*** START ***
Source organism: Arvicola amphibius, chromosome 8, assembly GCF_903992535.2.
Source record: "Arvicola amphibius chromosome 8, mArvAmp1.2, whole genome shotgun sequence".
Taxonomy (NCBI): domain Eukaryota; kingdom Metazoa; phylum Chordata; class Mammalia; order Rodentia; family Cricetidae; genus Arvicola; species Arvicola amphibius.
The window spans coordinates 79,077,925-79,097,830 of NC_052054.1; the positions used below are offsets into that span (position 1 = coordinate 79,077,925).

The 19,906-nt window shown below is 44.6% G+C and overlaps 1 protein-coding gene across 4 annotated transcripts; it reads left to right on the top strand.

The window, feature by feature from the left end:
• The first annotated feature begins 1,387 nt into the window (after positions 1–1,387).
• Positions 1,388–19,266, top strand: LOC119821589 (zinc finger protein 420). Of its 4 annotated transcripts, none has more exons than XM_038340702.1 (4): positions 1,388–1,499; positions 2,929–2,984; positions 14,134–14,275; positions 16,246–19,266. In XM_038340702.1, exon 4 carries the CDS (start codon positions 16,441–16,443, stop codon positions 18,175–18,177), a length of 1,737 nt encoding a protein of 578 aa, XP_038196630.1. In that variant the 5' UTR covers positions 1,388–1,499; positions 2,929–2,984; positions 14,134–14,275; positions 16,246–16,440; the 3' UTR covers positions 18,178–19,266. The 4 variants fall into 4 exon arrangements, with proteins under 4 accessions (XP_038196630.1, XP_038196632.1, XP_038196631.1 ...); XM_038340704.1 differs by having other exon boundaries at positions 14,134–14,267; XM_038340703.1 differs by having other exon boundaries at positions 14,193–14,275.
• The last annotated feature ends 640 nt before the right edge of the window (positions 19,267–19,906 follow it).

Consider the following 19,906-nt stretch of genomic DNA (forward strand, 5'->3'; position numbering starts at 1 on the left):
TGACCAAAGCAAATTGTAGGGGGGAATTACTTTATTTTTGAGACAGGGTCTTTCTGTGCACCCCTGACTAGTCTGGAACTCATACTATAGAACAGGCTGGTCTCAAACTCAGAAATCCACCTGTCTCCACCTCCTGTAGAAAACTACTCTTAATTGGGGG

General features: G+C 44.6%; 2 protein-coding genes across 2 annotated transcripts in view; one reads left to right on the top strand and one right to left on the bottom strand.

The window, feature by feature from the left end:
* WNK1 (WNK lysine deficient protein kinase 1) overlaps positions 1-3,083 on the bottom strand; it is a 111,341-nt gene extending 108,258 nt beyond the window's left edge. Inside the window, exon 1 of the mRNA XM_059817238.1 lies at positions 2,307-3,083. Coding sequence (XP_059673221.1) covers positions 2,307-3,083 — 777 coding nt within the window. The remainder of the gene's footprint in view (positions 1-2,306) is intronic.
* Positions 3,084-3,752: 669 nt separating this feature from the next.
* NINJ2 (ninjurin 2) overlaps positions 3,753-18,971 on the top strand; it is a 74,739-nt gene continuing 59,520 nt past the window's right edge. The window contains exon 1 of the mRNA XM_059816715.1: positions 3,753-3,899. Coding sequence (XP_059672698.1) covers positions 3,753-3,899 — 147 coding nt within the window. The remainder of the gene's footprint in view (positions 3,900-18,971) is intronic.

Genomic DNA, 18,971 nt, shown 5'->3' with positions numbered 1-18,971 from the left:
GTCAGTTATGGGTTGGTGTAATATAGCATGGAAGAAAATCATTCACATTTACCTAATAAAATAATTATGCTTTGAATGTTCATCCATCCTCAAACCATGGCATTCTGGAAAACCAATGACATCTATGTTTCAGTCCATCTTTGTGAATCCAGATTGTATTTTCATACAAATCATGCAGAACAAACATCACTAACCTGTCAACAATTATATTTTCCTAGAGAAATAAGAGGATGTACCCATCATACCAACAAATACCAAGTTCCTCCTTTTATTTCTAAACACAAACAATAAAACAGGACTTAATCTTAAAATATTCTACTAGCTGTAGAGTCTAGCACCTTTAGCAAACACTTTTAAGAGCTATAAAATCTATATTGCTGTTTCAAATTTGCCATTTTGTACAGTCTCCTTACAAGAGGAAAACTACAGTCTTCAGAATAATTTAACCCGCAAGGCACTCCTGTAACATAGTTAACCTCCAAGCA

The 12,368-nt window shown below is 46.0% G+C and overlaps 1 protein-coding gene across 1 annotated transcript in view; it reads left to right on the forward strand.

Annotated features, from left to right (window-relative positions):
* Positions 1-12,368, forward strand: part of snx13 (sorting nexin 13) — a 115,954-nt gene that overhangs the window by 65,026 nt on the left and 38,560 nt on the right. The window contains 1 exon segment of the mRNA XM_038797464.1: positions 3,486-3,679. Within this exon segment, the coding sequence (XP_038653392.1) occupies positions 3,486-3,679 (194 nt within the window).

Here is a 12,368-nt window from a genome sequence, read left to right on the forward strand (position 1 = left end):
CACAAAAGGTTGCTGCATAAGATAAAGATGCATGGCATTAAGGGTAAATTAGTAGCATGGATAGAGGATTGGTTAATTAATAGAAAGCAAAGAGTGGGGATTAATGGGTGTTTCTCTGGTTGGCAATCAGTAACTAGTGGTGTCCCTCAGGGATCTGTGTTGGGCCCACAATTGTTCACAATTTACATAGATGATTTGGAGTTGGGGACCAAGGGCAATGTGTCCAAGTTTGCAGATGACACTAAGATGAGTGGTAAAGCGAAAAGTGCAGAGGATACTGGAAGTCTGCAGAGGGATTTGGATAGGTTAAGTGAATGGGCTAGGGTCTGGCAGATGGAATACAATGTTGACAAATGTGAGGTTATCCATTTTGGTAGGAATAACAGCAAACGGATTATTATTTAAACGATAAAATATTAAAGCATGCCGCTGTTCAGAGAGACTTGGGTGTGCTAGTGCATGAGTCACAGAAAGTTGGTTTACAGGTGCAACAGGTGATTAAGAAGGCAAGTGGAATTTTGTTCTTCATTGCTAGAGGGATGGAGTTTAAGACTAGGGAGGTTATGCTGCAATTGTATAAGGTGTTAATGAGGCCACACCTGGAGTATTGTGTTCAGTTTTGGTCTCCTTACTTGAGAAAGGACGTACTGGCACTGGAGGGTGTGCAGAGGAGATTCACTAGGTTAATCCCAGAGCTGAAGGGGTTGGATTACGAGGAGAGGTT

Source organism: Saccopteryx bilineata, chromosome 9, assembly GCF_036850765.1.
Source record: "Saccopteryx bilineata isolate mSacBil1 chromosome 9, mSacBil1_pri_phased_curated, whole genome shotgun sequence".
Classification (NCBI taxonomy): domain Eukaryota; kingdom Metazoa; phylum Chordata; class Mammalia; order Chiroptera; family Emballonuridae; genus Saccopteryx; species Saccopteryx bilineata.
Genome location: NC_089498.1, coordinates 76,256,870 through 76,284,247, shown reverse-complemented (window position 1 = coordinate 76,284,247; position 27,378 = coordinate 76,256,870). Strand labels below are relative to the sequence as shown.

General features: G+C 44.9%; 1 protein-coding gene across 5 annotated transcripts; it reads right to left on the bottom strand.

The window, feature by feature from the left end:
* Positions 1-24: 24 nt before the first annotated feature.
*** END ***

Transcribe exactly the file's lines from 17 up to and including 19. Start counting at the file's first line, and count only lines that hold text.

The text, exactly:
Genomic DNA, 18,971 nt, shown 5'->3' with positions numbered 1-18,971 from the left:
GTCAGTTATGGGTTGGTGTAATATAGCATGGAAGAAAATCATTCACATTTACCTAATAAAATAATTATGCTTTGAATGTTCATCCATCCTCAAACCATGGCATTCTGGAAAACCAATGACATCTATGTTTCAGTCCATCTTTGTGAATCCAGATTGTATTTTCATACAAATCATGCAGAACAAACATCACTAACCTGTCAACAATTATATTTTCCTAGAGAAATAAGAGGATGTACCCATCATACCAACAAATACCAAGTTCCTCCTTTTATTTCTAAACACAAACAATAAAACAGGACTTAATCTTAAAATATTCTACTAGCTGTAGAGTCTAGCACCTTTAGCAAACACTTTTAAGAGCTATAAAATCTATATTGCTGTTTCAAATTTGCCATTTTGTACAGTCTCCTTACAAGAGGAAAACTACAGTCTTCAGAATAATTTAACCCGCAAGGCACTCCTGTAACATAGTTAACCTCCAAGCA

The 12,368-nt window shown below is 46.0% G+C and overlaps 1 protein-coding gene across 1 annotated transcript in view; it reads left to right on the forward strand.